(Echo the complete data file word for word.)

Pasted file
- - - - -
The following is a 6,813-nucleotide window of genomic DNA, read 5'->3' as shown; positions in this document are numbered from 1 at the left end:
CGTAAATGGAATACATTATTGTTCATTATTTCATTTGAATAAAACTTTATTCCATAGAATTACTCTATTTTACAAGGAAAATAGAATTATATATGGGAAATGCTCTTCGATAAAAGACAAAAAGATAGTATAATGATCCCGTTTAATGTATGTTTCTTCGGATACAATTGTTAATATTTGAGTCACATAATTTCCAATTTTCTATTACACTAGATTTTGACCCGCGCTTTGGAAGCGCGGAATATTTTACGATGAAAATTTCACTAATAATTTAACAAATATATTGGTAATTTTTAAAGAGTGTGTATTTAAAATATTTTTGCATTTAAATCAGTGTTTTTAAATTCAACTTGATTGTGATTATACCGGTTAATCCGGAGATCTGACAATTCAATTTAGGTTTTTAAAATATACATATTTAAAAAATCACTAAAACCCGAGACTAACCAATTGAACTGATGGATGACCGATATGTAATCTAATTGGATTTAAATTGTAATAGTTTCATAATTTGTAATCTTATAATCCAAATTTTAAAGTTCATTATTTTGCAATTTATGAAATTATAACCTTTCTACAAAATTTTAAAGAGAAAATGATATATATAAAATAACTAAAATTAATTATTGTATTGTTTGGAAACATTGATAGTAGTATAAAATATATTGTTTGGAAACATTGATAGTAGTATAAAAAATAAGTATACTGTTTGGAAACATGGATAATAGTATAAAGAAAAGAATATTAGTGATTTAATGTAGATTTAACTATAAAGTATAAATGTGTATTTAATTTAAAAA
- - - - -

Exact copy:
The following is a 6,813-nucleotide window of genomic DNA, read 5'->3' as shown; positions in this document are numbered from 1 at the left end:
CGTAAATGGAATACATTATTGTTCATTATTTCATTTGAATAAAACTTTATTCCATAGAATTACTCTATTTTACAAGGAAAATAGAATTATATATGGGAAATGCTCTTCGATAAAAGACAAAAAGATAGTATAATGATCCCGTTTAATGTATGTTTCTTCGGATACAATTGTTAATATTTGAGTCACATAATTTCCAATTTTCTATTACACTAGATTTTGACCCGCGCTTTGGAAGCGCGGAATATTTTACGATGAAAATTTCACTAATAATTTAACAAATATATTGGTAATTTTTAAAGAGTGTGTATTTAAAATATTTTTGCATTTAAATCAGTGTTTTTAAATTCAACTTGATTGTGATTATACCGGTTAATCCGGAGATCTGACAATTCAATTTAGGTTTTTAAAATATACATATTTAAAAAATCACTAAAACCCGAGACTAACCAATTGAACTGATGGATGACCGATATGTAATCTAATTGGATTTAAATTGTAATAGTTTCATAATTTGTAATCTTATAATCCAAATTTTAAAGTTCATTATTTTGCAATTTATGAAATTATAACCTTTCTACAAAATTTTAAAGAGAAAATGATATATATAAAATAACTAAAATTAATTATTGTATTGTTTGGAAACATTGATAGTAGTATAAAATATATTGTTTGGAAACATTGATAGTAGTATAAAAAATAAGTATACTGTTTGGAAACATGGATAATAGTATAAAGAAAAGAATATTAGTGATTTAATGTAGATTTAACTATAAAGTATAAATGTGTATTTAATTTAAAAA